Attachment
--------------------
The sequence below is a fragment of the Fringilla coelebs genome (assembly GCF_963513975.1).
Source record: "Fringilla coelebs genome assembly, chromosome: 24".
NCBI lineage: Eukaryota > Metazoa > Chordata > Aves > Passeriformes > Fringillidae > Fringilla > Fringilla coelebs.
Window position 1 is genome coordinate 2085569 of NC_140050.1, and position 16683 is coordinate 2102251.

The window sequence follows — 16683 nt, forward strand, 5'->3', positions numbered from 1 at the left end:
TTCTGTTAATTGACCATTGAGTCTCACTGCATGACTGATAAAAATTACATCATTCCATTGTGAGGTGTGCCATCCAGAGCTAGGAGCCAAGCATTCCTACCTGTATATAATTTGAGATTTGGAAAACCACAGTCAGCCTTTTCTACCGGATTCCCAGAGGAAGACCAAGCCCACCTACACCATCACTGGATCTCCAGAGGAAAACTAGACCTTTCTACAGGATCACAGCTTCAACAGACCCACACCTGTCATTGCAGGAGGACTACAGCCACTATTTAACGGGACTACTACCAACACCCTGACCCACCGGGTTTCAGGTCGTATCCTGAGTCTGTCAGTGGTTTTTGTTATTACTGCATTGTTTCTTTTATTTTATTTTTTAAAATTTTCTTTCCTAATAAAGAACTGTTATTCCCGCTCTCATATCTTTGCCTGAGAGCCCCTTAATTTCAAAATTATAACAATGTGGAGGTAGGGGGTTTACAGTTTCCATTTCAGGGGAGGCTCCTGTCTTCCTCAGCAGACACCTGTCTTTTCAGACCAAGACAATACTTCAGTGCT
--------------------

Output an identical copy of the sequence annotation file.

The sequence below is a fragment of the Fringilla coelebs genome (assembly GCF_963513975.1).
Source record: "Fringilla coelebs genome assembly, chromosome: 24".
NCBI lineage: Eukaryota > Metazoa > Chordata > Aves > Passeriformes > Fringillidae > Fringilla > Fringilla coelebs.
Window position 1 is genome coordinate 2085569 of NC_140050.1, and position 16683 is coordinate 2102251.

The window sequence follows — 16683 nt, forward strand, 5'->3', positions numbered from 1 at the left end:
TTCTGTTAATTGACCATTGAGTCTCACTGCATGACTGATAAAAATTACATCATTCCATTGTGAGGTGTGCCATCCAGAGCTAGGAGCCAAGCATTCCTACCTGTATATAATTTGAGATTTGGAAAACCACAGTCAGCCTTTTCTACCGGATTCCCAGAGGAAGACCAAGCCCACCTACACCATCACTGGATCTCCAGAGGAAAACTAGACCTTTCTACAGGATCACAGCTTCAACAGACCCACACCTGTCATTGCAGGAGGACTACAGCCACTATTTAACGGGACTACTACCAACACCCTGACCCACCGGGTTTCAGGTCGTATCCTGAGTCTGTCAGTGGTTTTTGTTATTACTGCATTGTTTCTTTTATTTTATTTTTTAAAATTTTCTTTCCTAATAAAGAACTGTTATTCCCGCTCTCATATCTTTGCCTGAGAGCCCCTTAATTTCAAAATTATAACAATGTGGAGGTAGGGGGTTTACAGTTTCCATTTCAGGGGAGGCTCCTGTCTTCCTCAGCAGACACCTGTCTTTTCAGACCAAGACAATACTTCAGTGCT